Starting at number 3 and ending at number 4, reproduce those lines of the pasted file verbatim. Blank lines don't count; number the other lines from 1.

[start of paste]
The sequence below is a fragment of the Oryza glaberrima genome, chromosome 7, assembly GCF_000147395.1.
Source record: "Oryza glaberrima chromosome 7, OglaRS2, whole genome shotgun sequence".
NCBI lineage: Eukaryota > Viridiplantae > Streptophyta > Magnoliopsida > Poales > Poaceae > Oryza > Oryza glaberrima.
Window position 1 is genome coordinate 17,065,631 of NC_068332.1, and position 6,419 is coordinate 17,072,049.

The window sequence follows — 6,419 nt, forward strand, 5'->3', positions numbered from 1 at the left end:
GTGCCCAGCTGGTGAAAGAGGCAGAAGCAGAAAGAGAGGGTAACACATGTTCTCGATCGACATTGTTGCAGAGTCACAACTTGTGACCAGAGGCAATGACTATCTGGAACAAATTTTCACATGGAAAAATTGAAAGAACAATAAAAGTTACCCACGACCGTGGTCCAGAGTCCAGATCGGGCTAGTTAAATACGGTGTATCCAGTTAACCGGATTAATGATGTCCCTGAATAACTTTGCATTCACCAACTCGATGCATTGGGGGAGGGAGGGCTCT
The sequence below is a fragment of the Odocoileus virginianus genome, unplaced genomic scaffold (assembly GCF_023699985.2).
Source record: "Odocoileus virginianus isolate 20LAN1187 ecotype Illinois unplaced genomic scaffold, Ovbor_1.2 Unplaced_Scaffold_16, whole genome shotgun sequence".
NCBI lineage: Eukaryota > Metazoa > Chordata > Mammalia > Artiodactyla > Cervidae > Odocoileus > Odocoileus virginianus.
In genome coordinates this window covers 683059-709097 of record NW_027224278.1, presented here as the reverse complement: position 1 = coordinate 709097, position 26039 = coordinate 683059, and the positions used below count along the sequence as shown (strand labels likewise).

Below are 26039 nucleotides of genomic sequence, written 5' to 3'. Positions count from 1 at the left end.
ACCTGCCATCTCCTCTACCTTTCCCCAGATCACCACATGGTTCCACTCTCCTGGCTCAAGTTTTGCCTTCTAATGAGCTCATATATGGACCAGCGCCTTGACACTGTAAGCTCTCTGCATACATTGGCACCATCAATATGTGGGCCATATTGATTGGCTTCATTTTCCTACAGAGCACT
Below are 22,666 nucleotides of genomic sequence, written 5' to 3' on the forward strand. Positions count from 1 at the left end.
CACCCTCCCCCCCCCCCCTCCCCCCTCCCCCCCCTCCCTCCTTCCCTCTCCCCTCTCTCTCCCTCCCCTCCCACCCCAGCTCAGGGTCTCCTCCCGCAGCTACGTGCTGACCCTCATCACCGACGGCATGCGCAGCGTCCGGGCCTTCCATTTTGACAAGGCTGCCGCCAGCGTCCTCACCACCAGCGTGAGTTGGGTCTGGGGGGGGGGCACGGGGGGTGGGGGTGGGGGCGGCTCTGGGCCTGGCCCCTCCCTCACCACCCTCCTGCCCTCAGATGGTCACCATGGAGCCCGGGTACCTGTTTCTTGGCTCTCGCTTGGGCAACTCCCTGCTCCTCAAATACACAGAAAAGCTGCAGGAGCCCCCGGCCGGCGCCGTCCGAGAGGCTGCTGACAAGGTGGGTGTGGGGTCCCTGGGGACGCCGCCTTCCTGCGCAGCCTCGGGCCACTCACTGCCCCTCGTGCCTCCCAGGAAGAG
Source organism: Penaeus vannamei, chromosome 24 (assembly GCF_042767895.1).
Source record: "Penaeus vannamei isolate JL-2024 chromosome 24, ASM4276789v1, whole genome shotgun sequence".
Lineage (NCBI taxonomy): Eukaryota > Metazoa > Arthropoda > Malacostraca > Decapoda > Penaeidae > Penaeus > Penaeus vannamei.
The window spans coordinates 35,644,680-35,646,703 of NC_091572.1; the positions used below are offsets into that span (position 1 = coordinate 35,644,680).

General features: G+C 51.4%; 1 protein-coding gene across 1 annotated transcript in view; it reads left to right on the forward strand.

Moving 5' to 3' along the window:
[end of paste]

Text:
NCBI lineage: Eukaryota > Viridiplantae > Streptophyta > Magnoliopsida > Poales > Poaceae > Oryza > Oryza glaberrima.
Window position 1 is genome coordinate 17,065,631 of NC_068332.1, and position 6,419 is coordinate 17,072,049.